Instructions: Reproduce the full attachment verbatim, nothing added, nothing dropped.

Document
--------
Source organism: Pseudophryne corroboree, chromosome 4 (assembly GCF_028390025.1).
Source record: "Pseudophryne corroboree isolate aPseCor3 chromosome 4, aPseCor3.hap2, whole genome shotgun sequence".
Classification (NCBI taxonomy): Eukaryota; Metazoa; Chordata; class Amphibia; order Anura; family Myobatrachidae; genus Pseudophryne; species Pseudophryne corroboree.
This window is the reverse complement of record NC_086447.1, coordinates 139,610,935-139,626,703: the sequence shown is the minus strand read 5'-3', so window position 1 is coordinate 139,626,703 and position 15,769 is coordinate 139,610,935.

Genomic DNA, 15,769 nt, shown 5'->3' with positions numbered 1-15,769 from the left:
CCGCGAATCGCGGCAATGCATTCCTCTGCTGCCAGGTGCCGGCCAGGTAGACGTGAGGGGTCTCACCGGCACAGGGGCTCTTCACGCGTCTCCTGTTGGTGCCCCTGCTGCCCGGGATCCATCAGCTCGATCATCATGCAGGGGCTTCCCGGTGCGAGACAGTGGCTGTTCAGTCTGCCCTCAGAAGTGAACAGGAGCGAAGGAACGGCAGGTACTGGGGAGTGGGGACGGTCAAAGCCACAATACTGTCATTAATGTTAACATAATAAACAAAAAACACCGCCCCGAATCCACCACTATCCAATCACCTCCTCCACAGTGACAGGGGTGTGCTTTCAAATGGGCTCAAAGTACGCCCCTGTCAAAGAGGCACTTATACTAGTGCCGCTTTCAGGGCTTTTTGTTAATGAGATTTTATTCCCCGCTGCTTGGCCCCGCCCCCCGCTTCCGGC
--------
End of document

Source organism: Pseudophryne corroboree, chromosome 4 (assembly GCF_028390025.1).
Source record: "Pseudophryne corroboree isolate aPseCor3 chromosome 4, aPseCor3.hap2, whole genome shotgun sequence".
Classification (NCBI taxonomy): Eukaryota; Metazoa; Chordata; class Amphibia; order Anura; family Myobatrachidae; genus Pseudophryne; species Pseudophryne corroboree.
This window is the reverse complement of record NC_086447.1, coordinates 139,610,935-139,626,703: the sequence shown is the minus strand read 5'-3', so window position 1 is coordinate 139,626,703 and position 15,769 is coordinate 139,610,935.

Genomic DNA, 15,769 nt, shown 5'->3' with positions numbered 1-15,769 from the left:
CCGCGAATCGCGGCAATGCATTCCTCTGCTGCCAGGTGCCGGCCAGGTAGACGTGAGGGGTCTCACCGGCACAGGGGCTCTTCACGCGTCTCCTGTTGGTGCCCCTGCTGCCCGGGATCCATCAGCTCGATCATCATGCAGGGGCTTCCCGGTGCGAGACAGTGGCTGTTCAGTCTGCCCTCAGAAGTGAACAGGAGCGAAGGAACGGCAGGTACTGGGGAGTGGGGACGGTCAAAGCCACAATACTGTCATTAATGTTAACATAATAAACAAAAAACACCGCCCCGAATCCACCACTATCCAATCACCTCCTCCACAGTGACAGGGGTGTGCTTTCAAATGGGCTCAAAGTACGCCCCTGTCAAAGAGGCACTTATACTAGTGCCGCTTTCAGGGCTTTTTGTTAATGAGATTTTATTCCCCGCTGCTTGGCCCCGCCCCCCGCTTCCGGC